Area children get look at vernal ponds

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  • Kevin Mitchell showing the difference between frog and salamander eggs.

  • Harrison Hayenhjelm of Lafayette checks on frog eggs in the pond.

  • Going over the food chain chart on what frogs and salamanders eat.

  • Nuala Ventimiglia of Wantage found a paint turtle sun bathing that hid in his shell.

Hikers enjoyed the 80-degree weather on Saturday, exploring the trails at Lusscroft Farm on an hour-and-a-half, two-mile trek led by Heritage and Agriculture Association, Inc. volunteer Kevin Mitchell.

“In early spring, water collects in depressions in the ground where it forms pools that remain until summer," Mitchell said. "These ‘vernal ponds’ are temporary, but recur in the same location each year. They lack inflow and outflow and don’t contain fish.”

Mitchell said the colder and longer winter has affected the activity of the frogs and salamanders and Mitchell hoped the recent run of warm weather would have made the pond organisms more active.

The hike covered the Sugar Bush (895 ft.), JanineEdMikeAudrey (1650 ft.) and Great (2860 ft.) Trails on the farm. Just emerging from maple sugaring season where H&AA volunteers tap into the trees in late February to collect sap for maple syrup, sold during the open house event every March, the group of 20 hikers was introduced to three of the half-dozen vernal ponds around Lusscroft to search for Wood Frog, Spotted Salamander and Redback Salamander eggs.

Hikers also were told to keep a look out for American Toads, Upland Chorus Frogs and Spring Peepers. Peepers, as Mitchell describes, are “tiny frogs, no bigger than my thumbnail!”

The way you can tell the difference between salamander and frog eggs, according to Mitchell, is not by observing color, but by keeping an eye out for layers.

"Both salamanders and frogs lay eggs in clumps, but salamanders put another coating over all the eggs,” he said.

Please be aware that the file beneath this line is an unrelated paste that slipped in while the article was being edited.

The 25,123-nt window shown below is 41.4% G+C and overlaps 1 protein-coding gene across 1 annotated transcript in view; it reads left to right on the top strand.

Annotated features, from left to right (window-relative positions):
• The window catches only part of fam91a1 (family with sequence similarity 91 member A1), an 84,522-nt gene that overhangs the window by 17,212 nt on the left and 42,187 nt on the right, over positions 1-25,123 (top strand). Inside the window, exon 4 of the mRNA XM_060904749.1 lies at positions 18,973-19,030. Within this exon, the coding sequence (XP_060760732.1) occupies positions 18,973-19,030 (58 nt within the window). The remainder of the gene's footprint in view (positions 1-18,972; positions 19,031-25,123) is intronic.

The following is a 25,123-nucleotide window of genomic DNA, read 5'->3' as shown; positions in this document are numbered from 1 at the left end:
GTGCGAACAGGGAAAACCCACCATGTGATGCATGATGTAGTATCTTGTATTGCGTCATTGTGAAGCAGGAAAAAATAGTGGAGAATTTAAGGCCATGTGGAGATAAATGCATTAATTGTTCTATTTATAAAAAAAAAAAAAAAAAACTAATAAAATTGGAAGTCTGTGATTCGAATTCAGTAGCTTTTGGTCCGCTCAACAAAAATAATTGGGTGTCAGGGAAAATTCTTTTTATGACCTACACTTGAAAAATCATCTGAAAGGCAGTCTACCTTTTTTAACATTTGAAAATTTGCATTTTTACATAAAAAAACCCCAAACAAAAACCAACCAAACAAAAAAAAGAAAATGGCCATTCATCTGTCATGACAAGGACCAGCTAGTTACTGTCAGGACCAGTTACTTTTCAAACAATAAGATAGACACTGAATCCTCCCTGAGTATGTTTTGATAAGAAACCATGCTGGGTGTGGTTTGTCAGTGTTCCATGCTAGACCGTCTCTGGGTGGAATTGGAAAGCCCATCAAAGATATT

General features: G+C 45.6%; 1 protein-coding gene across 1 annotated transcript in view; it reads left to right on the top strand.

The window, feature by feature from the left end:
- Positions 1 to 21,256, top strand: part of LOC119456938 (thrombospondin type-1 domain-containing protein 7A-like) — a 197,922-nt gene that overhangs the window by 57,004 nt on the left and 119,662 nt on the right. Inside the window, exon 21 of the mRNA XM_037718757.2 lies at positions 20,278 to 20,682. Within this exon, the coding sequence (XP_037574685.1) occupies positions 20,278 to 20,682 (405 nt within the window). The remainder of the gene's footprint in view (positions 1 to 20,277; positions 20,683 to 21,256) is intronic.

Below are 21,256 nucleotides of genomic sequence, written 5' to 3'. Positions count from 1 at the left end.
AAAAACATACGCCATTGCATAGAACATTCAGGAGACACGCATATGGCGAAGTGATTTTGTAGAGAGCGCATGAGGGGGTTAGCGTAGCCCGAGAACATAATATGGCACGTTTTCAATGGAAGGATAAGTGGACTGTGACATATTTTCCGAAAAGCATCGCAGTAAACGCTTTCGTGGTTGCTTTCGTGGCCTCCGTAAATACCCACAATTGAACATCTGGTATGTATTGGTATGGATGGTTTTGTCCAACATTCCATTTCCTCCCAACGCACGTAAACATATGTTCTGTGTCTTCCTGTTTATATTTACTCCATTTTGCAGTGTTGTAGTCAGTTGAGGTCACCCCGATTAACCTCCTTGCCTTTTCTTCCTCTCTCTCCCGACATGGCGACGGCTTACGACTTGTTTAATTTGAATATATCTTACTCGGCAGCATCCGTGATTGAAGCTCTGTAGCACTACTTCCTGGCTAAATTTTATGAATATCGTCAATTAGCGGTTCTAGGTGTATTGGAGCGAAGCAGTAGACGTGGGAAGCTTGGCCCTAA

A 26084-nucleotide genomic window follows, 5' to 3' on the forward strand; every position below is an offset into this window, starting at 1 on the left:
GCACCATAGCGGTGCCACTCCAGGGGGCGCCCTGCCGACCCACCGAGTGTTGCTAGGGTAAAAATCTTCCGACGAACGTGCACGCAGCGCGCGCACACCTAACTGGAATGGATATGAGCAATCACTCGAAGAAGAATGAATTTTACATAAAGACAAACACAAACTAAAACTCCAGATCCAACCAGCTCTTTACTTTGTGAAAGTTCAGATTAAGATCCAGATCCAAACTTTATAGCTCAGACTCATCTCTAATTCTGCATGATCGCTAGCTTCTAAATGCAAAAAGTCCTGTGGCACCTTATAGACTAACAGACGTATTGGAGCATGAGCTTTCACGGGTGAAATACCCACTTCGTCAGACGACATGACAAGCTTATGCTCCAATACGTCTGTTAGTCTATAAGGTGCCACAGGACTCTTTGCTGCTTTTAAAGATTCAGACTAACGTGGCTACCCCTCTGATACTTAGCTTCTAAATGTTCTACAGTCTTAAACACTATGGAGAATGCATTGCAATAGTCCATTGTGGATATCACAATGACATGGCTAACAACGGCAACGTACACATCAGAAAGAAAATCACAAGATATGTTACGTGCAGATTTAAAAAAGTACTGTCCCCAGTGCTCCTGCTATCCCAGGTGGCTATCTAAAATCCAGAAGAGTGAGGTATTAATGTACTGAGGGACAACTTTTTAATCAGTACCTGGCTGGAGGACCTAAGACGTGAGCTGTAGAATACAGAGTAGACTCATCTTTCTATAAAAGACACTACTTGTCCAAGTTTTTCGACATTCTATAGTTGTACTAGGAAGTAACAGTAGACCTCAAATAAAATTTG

Mitchell says although both the frogs and salamanders begin breeding around this time, everything is dependent on temperature, weather and so on. However, it’s usually the salamanders that start their reproductive cycles first.

“The male Spotted Salamander, for example, will leave his sperm on the bottom of the pond. The sperm attracts the females, who then fertilize themselves with it.”

More than meets the eye

Cooper Mateja, 9 of Ogdensburg collected pond samples with Mitchell and stored them in jars to be observed under microscopes.

“It’s a lesson in the food web, where everything is interconnected," Mitchell said. "The frogs and salamanders, for example, will eat plant material and pond micro-organisms. I wanted to show the kids who signed up for this hike and demonstrated a genuine interest in vernal pond life that when you look at the water, there’s always something else going on beyond the surface.”

Cooper’s mom, Amy Mateja, said she brought her son on the hike to give him a proper appreciation for nature.

“Kids don’t play outside anymore,” she said.

Their second hike at Lusscroft, the Matejas participated in the farm’s Autumn Leaves Annual Hike on Oct. 6, Cooper's birthday.

The salamander and frog eggs should hatch in about one to three weeks.

“Some of the people on the hike were noticing brightly-colored red salamanders walking around on land," Mitchell said. "Those ones are called Red Eft Salamanders, or Eastern Red-spotted Newts. Their bright coloration serves as a warning to predators.”

The Red Eft is the immature stage of that particular salamander after having hatched and emerged from the water. The adult newts and larvae use gills to breathe and live in water, while terrestrial juveniles (Red Efts) develop lungs and mature as land dwellers. Afterwards, they darken in color and return to the pond.

This was the first hike Lafayette residents Daniel Hayenhjelm and wife, Nancy, participated in with their son, Harrison Hayenhjelm, 11.

They all agreed, “It was a great time.”

— Photos by Gale Miko

For more photos, visit

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